Police commit 200 officers as scale of hacking inquiries grows
Number of detectives dedicated to Operation Weeting has trebled since its launch in January
Cahal Milmo is the chief reporter of The Independent and has been with the paper since 2000. He was born in London and previously worked at the Press Association news agency. He has reported on assignment at home and abroad, including Rwanda, Sudan and Burkina Faso, the phone hacking scandal and the London Olympics. In his spare time he is a keen runner and cyclist, and keeps an allotment.
Saturday 15 October 2011
The number of officers dedicated to Scotland Yard's phone-hacking inquiry and two other related investigations has surged past 100.
The Independent has learned that a total of 108 detectives and support staff are now working on Operation Weeting, the Yard's ongoing inquiry into phone hacking by the News of the World, and two linked investigations: Operation Elveden, a police-corruption probe, and Operation Tuleta, which is looking at the hacking of computers.
Funding is available for a further 20 officers, meaning the Yard potentially has 128 staff to dedicate to its investigations – a near tripling of the 45 detectives originally assigned to Weeting when it was launched in January. The expansion means that nearly 200 police across the UK are now investigating claims of illegal news gathering by Rupert Murdoch's media empire. In Scotland, Strathclyde Police has dedicated more than 50 officers to Operation Rubicon, its investigation into allegations of perjury involving the former NOTW editor Andy Coulson and wider claims of phone hacking aimed at public figures.
The Yard had been criticised for the sluggish pace at which it informed victims of the NOTW's private investigator Glenn Mulcaire after it took six months to inform only 170 of the 3,870 people whose names appear on the records seized from his home.
Since then, the rate of notifications has increased with more than 452 potential victims now informed. More than 60 public figures and victims of crime have also launched civil-damages claims against the NOTW.
The Metropolitan Police spokeswoman said yesterday: "The team is making contact with victims as speedily as possible but we cannot rush this process as letting people know they may have been the victim of phone hacking invariably stimulates the demand for substantial amounts of 'disclosure' on the Met's part, some of which will be to enable people to pursue civil actions."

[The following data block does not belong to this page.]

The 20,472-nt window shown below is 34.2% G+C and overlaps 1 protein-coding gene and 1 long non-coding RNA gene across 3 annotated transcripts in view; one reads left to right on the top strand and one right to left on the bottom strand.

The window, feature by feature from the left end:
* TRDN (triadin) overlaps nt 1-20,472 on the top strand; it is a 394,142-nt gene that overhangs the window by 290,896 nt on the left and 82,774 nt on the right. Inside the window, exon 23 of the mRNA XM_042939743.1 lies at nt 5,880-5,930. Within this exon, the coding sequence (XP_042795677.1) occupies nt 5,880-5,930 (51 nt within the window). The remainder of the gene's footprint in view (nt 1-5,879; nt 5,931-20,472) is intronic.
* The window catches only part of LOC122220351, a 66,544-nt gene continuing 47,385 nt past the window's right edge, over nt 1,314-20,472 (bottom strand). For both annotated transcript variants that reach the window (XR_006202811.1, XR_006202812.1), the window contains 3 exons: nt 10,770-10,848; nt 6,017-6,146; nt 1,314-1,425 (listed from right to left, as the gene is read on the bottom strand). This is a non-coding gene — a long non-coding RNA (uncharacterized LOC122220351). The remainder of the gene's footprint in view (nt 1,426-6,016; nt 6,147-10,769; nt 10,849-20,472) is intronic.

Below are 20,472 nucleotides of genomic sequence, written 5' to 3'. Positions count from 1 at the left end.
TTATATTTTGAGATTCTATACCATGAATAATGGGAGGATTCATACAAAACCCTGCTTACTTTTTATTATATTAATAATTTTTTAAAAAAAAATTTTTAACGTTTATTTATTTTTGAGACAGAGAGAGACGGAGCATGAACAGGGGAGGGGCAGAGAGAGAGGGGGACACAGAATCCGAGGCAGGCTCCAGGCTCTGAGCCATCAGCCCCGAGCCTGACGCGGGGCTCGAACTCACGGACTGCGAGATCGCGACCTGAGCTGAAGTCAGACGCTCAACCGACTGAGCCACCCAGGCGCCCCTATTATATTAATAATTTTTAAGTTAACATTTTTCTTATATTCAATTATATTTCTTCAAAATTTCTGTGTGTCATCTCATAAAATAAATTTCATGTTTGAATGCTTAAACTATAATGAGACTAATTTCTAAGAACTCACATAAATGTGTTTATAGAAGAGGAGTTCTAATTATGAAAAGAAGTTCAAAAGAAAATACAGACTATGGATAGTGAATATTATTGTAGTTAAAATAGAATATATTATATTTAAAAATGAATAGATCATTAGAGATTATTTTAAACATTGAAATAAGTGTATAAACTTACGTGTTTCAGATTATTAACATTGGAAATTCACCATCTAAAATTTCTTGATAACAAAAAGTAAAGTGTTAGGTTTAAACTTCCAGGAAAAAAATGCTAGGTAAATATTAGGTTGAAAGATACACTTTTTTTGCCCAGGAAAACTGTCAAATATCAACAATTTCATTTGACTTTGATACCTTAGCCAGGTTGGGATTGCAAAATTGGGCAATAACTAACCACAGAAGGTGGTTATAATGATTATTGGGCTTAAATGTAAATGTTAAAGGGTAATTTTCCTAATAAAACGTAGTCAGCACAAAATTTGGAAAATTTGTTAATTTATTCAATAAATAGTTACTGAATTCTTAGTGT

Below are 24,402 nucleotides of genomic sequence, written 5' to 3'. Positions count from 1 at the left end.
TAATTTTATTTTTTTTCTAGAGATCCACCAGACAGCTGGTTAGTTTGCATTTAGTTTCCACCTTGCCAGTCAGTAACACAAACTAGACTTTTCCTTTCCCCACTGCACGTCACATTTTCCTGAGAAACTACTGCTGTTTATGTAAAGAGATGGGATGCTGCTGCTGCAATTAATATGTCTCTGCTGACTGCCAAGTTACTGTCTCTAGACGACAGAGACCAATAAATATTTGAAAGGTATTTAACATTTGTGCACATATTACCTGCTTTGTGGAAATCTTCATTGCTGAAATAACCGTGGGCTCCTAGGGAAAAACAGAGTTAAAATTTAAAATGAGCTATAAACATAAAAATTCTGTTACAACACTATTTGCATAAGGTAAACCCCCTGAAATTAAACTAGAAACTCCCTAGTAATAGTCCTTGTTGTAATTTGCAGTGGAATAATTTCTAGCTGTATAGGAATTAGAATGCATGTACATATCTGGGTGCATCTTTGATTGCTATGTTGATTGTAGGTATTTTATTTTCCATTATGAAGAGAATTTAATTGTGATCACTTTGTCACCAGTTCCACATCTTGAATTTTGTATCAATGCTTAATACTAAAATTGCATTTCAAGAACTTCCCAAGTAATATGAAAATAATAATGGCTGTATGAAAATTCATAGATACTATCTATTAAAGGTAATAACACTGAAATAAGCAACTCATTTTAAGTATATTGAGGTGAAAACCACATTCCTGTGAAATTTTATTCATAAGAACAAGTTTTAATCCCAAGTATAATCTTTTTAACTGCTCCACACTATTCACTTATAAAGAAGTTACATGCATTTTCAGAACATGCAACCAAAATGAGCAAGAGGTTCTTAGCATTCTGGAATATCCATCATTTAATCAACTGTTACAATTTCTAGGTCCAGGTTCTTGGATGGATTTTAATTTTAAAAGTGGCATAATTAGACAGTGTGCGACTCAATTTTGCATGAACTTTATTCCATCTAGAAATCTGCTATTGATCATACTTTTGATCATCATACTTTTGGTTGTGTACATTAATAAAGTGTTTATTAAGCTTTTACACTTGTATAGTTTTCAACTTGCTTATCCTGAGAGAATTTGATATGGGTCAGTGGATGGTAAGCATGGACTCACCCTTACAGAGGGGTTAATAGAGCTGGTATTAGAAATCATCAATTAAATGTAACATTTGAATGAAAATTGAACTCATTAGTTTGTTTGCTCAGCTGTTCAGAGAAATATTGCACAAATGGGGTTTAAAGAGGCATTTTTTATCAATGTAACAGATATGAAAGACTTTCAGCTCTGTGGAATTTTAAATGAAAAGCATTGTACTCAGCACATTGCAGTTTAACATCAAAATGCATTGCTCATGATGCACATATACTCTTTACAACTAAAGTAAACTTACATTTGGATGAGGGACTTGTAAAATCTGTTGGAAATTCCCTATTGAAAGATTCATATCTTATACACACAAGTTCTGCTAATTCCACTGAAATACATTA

The expansion of the police inquiries, which have also led to the arrest of 16 people, is the latest evidence of the extent to which the hacking scandal has spawned multiple inquiries. Bernard Hogan-Howe, the new Met Commissioner, told MPs this week that there are 30 separate investigations, reviews, lawsuits and inquiries into hacking.
Tom Watson, the Labour MP who has led the political inquiry into News International's illegal activities, said: "News Corp investors meet to vote for their board next Friday. I hope they are fully aware of the scale of the criminal investigation into the company they are responsible for."
In a separate move, Surrey Police Authority said yesterday it would be maintaining a "close interest" in investigations by the Yard and the Independent Police Complaints Commission following the revelation by The Independent that Surrey Police knew about phone hacking by the NOTW in 2002.
The Sunday tabloid held two meetings with detectives leading the investigation into the disappearance of Milly Dowler. At these sessions, it became clear that the paper had accessed the schoolgirl's voicemails but the force took no action. A spokesman for the police authority said: "We maintain a close interest in any developments in these cases as they relate to Surrey."
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